Amnesty International has asked to meet with accused Mexican drug lord Joaquin “El Chapo” Guzman Loera at the Manhattan federal jail where he is awaiting trial to assess whether he is being mistreated or prison conditions are too severe.
The request, revealed in a letter from Guzman’s defense team to Brooklyn U.S. District Judge Brian Cogan, is the latest salvo over tight security and restrictions on visitors for the alleged drug trafficker who twice escaped prisons in Mexico, once through a mile-long tunnel.
Justin Mazzola, a deputy director at Amnesty, said in a March 28 letter to prosecutors that conditions may be “unnecessarily harsh” and “breach international standards for humane treatment” at the Metropolitan Correctional Center’s Special Housing Unit, used over the years for accused terrorists, mobsters and gang members.
He said lights are on 24 hours a day, Guzman is confined to a tiny windowless cell for 23 hours a day with only an hour of exercise, he hasn’t been allowed visits or calls with his wife or other family members, and he can’t communicate with guards because they don’t speak Spanish.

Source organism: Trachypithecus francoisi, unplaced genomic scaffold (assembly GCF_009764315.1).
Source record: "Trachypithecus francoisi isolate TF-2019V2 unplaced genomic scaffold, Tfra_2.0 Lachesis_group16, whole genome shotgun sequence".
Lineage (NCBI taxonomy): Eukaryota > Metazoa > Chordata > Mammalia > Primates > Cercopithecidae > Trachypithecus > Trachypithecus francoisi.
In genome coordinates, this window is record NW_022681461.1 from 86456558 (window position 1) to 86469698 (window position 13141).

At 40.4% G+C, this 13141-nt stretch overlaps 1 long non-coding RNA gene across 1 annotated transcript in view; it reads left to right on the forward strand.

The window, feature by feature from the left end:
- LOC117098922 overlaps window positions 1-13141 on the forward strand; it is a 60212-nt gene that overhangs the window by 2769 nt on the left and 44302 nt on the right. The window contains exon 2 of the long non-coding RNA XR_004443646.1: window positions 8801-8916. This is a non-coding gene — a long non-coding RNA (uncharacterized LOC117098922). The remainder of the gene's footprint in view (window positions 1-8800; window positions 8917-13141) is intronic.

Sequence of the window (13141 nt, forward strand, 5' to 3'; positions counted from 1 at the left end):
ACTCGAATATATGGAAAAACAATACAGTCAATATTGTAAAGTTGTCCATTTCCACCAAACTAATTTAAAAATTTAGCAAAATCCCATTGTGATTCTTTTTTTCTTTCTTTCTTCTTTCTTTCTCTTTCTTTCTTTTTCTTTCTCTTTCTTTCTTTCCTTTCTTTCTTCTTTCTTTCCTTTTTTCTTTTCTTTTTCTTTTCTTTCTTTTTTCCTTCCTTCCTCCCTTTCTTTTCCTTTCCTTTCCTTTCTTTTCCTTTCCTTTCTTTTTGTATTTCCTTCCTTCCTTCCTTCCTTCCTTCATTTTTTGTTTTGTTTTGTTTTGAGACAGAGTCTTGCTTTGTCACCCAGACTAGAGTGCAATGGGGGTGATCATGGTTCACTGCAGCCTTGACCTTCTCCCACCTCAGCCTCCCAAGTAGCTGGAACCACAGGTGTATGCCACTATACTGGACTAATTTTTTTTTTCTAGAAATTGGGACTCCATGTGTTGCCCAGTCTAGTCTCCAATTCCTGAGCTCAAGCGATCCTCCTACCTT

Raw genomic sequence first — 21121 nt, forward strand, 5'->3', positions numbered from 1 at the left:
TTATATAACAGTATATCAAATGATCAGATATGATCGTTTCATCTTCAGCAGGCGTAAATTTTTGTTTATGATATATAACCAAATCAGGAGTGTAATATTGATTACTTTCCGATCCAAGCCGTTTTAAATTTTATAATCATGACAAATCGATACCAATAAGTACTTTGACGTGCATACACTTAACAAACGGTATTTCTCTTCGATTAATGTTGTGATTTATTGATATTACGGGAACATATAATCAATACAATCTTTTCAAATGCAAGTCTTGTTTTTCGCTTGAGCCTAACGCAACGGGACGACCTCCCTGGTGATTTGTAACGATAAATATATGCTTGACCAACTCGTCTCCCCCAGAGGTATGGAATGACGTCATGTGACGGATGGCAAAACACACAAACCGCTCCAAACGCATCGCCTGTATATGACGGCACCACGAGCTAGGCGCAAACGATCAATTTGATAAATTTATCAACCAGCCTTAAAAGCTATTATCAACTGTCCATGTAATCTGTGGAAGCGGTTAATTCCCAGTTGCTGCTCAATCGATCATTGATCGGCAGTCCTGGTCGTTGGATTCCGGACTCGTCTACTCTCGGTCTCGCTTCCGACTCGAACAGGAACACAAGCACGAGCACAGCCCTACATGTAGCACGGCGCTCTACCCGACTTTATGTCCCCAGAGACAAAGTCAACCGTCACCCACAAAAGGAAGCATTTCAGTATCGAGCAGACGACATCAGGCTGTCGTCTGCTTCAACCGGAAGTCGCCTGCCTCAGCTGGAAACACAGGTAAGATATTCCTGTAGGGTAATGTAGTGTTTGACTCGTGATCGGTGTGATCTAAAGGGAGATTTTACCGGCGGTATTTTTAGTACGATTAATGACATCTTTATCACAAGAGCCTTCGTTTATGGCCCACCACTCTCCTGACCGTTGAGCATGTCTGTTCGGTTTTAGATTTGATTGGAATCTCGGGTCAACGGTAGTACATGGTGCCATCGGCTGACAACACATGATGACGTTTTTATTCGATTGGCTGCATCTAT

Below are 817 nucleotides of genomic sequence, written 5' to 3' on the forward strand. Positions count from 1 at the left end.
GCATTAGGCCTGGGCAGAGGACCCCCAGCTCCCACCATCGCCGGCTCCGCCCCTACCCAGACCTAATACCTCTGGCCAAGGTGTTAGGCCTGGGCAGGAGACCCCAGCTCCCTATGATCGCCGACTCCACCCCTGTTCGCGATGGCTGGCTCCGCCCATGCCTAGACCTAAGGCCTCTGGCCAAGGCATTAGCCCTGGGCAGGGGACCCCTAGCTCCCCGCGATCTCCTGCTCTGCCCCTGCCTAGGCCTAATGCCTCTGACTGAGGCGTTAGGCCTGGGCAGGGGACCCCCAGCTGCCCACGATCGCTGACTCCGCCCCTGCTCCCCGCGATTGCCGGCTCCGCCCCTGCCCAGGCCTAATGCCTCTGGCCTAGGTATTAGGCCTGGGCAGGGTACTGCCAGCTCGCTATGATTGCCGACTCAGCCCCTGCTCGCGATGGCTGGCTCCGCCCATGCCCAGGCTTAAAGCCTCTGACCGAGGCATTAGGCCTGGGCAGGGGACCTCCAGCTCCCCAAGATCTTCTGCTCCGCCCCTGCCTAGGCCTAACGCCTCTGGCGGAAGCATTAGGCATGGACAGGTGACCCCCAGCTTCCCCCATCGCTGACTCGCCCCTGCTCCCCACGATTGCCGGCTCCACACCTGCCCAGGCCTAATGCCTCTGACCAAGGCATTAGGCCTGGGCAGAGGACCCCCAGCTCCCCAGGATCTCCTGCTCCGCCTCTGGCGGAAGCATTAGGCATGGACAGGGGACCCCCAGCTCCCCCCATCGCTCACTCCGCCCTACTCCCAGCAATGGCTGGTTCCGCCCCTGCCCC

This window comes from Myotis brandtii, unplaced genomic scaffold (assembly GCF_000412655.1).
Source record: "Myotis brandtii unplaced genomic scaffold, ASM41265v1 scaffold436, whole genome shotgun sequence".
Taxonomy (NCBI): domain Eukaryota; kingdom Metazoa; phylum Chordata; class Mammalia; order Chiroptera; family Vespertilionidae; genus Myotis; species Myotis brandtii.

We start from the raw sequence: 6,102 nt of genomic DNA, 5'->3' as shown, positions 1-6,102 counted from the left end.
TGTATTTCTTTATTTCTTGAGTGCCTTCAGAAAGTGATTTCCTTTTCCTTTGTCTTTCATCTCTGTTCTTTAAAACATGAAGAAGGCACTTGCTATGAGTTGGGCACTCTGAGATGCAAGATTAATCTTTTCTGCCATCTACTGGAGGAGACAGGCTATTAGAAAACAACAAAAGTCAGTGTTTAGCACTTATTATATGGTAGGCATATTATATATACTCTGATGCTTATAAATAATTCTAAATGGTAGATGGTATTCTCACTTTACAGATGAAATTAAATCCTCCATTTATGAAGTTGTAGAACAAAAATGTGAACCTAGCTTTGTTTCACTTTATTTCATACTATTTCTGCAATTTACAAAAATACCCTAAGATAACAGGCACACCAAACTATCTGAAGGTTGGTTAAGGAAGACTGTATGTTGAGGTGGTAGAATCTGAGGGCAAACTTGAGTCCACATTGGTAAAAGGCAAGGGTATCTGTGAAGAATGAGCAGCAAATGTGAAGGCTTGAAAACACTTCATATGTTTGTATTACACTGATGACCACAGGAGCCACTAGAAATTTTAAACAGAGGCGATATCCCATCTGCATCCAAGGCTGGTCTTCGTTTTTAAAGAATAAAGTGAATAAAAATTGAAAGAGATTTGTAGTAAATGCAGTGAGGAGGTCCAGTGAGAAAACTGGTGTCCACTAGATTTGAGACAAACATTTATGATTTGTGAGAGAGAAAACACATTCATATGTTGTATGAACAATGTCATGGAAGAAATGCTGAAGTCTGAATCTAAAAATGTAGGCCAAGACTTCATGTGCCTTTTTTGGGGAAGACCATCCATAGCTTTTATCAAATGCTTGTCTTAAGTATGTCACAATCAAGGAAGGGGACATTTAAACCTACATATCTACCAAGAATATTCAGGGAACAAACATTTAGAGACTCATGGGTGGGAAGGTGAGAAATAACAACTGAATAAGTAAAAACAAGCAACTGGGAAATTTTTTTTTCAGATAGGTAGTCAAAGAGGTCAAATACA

“There is a considerable body of evidence…that prolonged isolation can cause serious psychological and physical harm, particularly if accompanied by other deprivations such as lack of information about the outside world, confinement to an enclosed space and inadequate exercise,” Mazzola wrote.
Guzman was extradited from Mexico to the U.S. in January to face charges that he employed murder, kidnappings and savage violence to run a billion-dollar international cocain trafficking ring.
The government has contended that the tight security and restrictions on communications with his wife and family are needed because in addition to the escapes, Guzman was able to continue to run his Sinaloa Cartel drug operations from prison through intermediaries.
An Amnesty spokeswoman said Guzman’s lawyers asked the group, which has previously criticized conditions at the Manhattan jail, to get involved. His public defenders claim the restrictions are so tight that the accused drug kingpin has been unable to access money to hire a private lawyer, and is in psychological and physical distress.